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The Picture of Dorian Gray

The Picture of Dorian Gray is a novel by Oscar Wilde first published in 1890.


Dorian Gray is a very handsome younger man living in England. His artist friend, Basil Hallward, is obsessed with his beauty and paints a perfect portrait of him. Dorian sees the finished painting and wishes that the picture would grow old and ugly instead of him - so he would stay just as the picture looks and the picture would look like him. Lord Henry, another friend of Basil, talks to him about Dorian, and influences Dorian to do many of the things he will.

Dorian falls in love with the acting of an actress, Sibyl Vane. She loves him back, but being in love makes her act badly. He rejects her, and she commits suicide. After this, Dorian notices that his painting has a sneer on it, so he locks it in an unused room. Over eighteen years, Dorian becomes more and more evil, but looks the same as always, while his painting has become ugly and distorted. Dorian eventually kills Basil for discovering his secret.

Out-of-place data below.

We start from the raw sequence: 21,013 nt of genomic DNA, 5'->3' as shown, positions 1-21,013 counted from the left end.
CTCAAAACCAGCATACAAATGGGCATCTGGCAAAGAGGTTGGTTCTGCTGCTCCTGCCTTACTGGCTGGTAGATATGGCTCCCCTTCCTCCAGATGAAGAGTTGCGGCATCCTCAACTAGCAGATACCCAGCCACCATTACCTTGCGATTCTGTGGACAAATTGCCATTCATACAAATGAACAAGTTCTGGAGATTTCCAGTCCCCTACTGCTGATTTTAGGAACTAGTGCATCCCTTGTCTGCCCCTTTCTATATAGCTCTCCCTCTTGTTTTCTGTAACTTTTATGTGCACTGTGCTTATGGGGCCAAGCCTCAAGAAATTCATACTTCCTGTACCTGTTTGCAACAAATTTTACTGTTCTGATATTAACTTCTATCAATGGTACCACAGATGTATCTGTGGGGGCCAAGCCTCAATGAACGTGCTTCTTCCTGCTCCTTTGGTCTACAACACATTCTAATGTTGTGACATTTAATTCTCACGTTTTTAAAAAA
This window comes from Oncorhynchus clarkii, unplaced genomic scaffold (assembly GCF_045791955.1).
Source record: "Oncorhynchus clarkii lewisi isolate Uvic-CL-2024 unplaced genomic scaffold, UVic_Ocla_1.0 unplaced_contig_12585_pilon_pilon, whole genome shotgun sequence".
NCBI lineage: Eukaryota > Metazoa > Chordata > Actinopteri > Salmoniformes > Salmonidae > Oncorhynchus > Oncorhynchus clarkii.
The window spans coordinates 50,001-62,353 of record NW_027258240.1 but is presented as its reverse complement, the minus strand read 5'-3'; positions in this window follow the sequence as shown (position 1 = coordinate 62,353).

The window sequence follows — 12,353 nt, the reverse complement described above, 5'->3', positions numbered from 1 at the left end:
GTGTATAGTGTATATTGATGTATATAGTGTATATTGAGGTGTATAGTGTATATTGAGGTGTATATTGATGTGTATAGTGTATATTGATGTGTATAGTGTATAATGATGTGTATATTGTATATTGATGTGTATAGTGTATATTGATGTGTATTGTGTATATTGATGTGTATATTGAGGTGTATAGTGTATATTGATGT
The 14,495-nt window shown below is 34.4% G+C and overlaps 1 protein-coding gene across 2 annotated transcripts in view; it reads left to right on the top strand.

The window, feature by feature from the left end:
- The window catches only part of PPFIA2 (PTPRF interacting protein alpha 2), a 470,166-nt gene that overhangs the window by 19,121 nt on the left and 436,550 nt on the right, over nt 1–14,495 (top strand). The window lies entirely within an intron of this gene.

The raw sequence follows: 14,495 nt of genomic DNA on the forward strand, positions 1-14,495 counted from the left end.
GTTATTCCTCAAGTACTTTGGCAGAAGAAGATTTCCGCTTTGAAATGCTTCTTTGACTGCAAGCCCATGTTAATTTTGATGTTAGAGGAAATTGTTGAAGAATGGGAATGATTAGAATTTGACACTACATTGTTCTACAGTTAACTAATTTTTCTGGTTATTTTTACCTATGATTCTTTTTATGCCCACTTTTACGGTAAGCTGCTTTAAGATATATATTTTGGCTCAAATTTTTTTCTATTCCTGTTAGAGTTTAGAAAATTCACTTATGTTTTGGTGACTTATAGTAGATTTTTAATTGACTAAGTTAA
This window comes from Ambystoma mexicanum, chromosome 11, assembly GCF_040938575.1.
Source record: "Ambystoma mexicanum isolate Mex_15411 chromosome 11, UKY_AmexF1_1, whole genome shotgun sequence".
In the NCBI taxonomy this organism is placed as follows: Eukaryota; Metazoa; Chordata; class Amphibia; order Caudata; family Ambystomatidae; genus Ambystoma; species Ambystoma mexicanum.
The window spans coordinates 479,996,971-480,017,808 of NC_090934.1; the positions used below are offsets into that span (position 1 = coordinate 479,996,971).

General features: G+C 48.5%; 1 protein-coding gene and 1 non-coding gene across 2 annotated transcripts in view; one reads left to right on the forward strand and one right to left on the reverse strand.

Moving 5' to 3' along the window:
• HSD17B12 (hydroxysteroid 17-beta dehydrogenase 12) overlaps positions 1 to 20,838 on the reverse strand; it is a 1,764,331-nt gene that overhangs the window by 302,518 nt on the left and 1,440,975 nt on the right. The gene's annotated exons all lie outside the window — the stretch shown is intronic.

Dorian feels guilty over this, and goes to an opium parlor to lose himself. There, he sees Sibyl's brother, who tries to kill him, but he escapes. Later, the brother is accidentally killed by some hunters. Dorian decides to make up for the past life and become a new man, but with the help of his painting, he realizes he is just a hypocrite. He stabs the painting. His maids hear a crash, and goes to see what happened. The painting is just like it was when it was painted, and Dorian is lying stabbed on the floor, looking like an old, ugly man.

Dorian is later reincarnated in "Dorian" by Will Self.
The book is parodied in Stanley Hichen's The Green Carnation (1894)